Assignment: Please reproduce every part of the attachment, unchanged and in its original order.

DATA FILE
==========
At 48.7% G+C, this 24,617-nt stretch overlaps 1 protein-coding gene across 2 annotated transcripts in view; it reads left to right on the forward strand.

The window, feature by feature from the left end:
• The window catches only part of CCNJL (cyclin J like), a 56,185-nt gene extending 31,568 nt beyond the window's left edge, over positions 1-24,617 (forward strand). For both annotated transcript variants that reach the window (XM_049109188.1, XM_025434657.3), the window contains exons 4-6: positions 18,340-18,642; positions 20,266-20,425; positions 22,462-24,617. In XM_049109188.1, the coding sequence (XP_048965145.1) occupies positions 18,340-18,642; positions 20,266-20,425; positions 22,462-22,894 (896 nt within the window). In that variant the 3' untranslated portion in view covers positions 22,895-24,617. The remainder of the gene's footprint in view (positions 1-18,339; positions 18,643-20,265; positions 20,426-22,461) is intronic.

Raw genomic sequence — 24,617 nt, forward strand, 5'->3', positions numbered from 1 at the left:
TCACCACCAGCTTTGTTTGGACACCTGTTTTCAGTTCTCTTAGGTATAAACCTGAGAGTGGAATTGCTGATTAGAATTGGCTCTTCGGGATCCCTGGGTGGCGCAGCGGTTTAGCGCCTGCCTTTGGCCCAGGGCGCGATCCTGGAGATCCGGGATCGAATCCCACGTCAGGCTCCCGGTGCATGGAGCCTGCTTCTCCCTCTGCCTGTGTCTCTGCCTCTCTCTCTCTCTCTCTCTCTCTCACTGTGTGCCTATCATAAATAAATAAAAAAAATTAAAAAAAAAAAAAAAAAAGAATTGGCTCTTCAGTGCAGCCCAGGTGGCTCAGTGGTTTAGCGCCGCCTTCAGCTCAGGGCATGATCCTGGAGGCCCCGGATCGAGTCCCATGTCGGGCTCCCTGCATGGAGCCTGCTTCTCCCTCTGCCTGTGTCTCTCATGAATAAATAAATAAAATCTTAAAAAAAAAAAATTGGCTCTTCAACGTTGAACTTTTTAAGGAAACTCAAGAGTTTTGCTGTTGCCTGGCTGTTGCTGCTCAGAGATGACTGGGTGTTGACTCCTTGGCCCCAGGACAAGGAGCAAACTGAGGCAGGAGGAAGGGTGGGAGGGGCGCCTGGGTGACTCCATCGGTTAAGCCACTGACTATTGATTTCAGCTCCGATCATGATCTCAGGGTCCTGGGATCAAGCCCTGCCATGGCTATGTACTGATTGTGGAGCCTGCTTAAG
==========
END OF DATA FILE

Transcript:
At 48.7% G+C, this 24,617-nt stretch overlaps 1 protein-coding gene across 2 annotated transcripts in view; it reads left to right on the forward strand.

The window, feature by feature from the left end:
• The window catches only part of CCNJL (cyclin J like), a 56,185-nt gene extending 31,568 nt beyond the window's left edge, over positions 1-24,617 (forward strand). For both annotated transcript variants that reach the window (XM_049109188.1, XM_025434657.3), the window contains exons 4-6: positions 18,340-18,642; positions 20,266-20,425; positions 22,462-24,617. In XM_049109188.1, the coding sequence (XP_048965145.1) occupies positions 18,340-18,642; positions 20,266-20,425; positions 22,462-22,894 (896 nt within the window). In that variant the 3' untranslated portion in view covers positions 22,895-24,617. The remainder of the gene's footprint in view (positions 1-18,339; positions 18,643-20,265; positions 20,426-22,461) is intronic.

Raw genomic sequence — 24,617 nt, forward strand, 5'->3', positions numbered from 1 at the left:
TCACCACCAGCTTTGTTTGGACACCTGTTTTCAGTTCTCTTAGGTATAAACCTGAGAGTGGAATTGCTGATTAGAATTGGCTCTTCGGGATCCCTGGGTGGCGCAGCGGTTTAGCGCCTGCCTTTGGCCCAGGGCGCGATCCTGGAGATCCGGGATCGAATCCCACGTCAGGCTCCCGGTGCATGGAGCCTGCTTCTCCCTCTGCCTGTGTCTCTGCCTCTCTCTCTCTCTCTCTCTCTCTCACTGTGTGCCTATCATAAATAAATAAAAAAAATTAAAAAAAAAAAAAAAAAAGAATTGGCTCTTCAGTGCAGCCCAGGTGGCTCAGTGGTTTAGCGCCGCCTTCAGCTCAGGGCATGATCCTGGAGGCCCCGGATCGAGTCCCATGTCGGGCTCCCTGCATGGAGCCTGCTTCTCCCTCTGCCTGTGTCTCTCATGAATAAATAAATAAAATCTTAAAAAAAAAAAATTGGCTCTTCAACGTTGAACTTTTTAAGGAAACTCAAGAGTTTTGCTGTTGCCTGGCTGTTGCTGCTCAGAGATGACTGGGTGTTGACTCCTTGGCCCCAGGACAAGGAGCAAACTGAGGCAGGAGGAAGGGTGGGAGGGGCGCCTGGGTGACTCCATCGGTTAAGCCACTGACTATTGATTTCAGCTCCGATCATGATCTCAGGGTCCTGGGATCAAGCCCTGCCATGGCTATGTACTGATTGTGGAGCCTGCTTAAG